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Sports >  Outdoors

Climbers set speed record

Buzz Burrell ascends Mount Adams during the effort to set a three-peak climbing speed record.
 (Photo by Bridget Fees/Uncage the Soul Productions / The Spokesman-Review)
Buzz Burrell ascends Mount Adams during the effort to set a three-peak climbing speed record. (Photo by Bridget Fees/Uncage the Soul Productions / The Spokesman-Review)
From staff and wire reports

A speed record for climbing three major volcanoes in the Cascades was set by two Colorado mountaineers on June 9-10.

The endurance athletes from Boulder came to the Pacific Northwest and climbed Mount Rainier, Mount Adams and Mount Hood in 28 hours and one minute, according to John Waller of Uncage the Soul Productions in Portland.

Buzz Burrell, 53, and Peter Bakwin, 43, used standard routes and took advantage of support crews.

They departed the Paradise parking lot at Mount Rainier at 2:42 a.m. on June 9. After returning for the summit, they drove south to do Mount Adams and then drove to Mount Hood, where they made the climb and returned to Timberline lodge at 6:43 a.m. on June 10.

Rainier at elevation 14,411 feet, Adams at 12,281 feet and Hood at 11,249 feet are the three highest volcanoes in the Cascades. Burrell and Bakwin traversed 42,000 vertical feet of elevation change — 21,000 feet of ascending — in a total distance of 36 miles.

Although the region’s mountaineering clubs have linked similar marathon-climbing challenges dating back to the 1920s, no one seems to dispute that Burrell and Bakwin have set a speed record for the feat.

Numerous responses on the Cascade Climbers Web site chatroom generally applaud the endurance required to accomplish the Cascade Trifect, as the climbers called it.

However, a few responses frowned on the push to make climbing a speed sport. “What is up with all the speed ascents?!” one climber wrote. “What kind of burden do all these people carry in their souls that they need to race through life, punishing themselves along the way. I feel for them.”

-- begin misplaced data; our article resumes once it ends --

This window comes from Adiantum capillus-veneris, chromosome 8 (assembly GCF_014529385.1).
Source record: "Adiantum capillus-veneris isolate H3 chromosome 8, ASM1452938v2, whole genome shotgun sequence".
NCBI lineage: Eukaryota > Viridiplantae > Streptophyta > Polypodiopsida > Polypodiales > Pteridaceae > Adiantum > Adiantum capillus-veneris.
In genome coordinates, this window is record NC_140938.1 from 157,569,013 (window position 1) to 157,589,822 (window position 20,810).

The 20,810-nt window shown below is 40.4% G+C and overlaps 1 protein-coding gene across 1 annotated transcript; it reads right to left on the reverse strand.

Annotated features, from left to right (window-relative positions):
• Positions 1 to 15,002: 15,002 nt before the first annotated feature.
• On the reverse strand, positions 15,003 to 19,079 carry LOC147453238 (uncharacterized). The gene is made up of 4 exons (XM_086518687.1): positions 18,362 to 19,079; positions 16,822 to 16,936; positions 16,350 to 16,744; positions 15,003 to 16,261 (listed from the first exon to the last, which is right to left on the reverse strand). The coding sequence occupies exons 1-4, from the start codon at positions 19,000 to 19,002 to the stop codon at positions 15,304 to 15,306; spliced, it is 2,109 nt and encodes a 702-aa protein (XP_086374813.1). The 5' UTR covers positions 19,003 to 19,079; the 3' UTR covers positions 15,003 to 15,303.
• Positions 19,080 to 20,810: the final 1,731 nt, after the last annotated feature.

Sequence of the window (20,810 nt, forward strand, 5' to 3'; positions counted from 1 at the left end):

Burrell and Bakwin are skilled mountaineers and were well-equipped, although they were able to go ultralight with minimal packs because they were supported by other climbers. In some cases, the support crews put out wands to mark the route through conditions of poor visibility. At times they wore clothing one might see on a cool weather runner as they jogged off the slopes.

“Adverse weather and snow conditions on Rainier and Adams slowed the climbers considerably from their planned schedule,” Waller said, noting that Burrell fell into a crevasse when a snow bridge collapsed on Rainier. Burrell was able to extract himself from the crevasse while belayed by Bakwin.

“We had hoped to go under 24 hours,” said Bakwin, “but we know that would be very hard, and conditions were not optimal, especially on Rainier where we had to move slowly to stay safe.

“The trip was especially rewarding for me, since I had never set foot on any of these beautiful mountains before.”

The Cascade Trifecta, as they call it, was documented and verified by Uncage the Soul Productions, a video and Portland photography production company. The team consisted of 11 videographers and photographers staged in advance of the climbers on each of the three peaks, Waller said.

The team verified departure and summit times, made more than 700 photographs, eight hours of video footage, and assisted the climbers with route finding, but offered no additional climbing or transportation support, he said.

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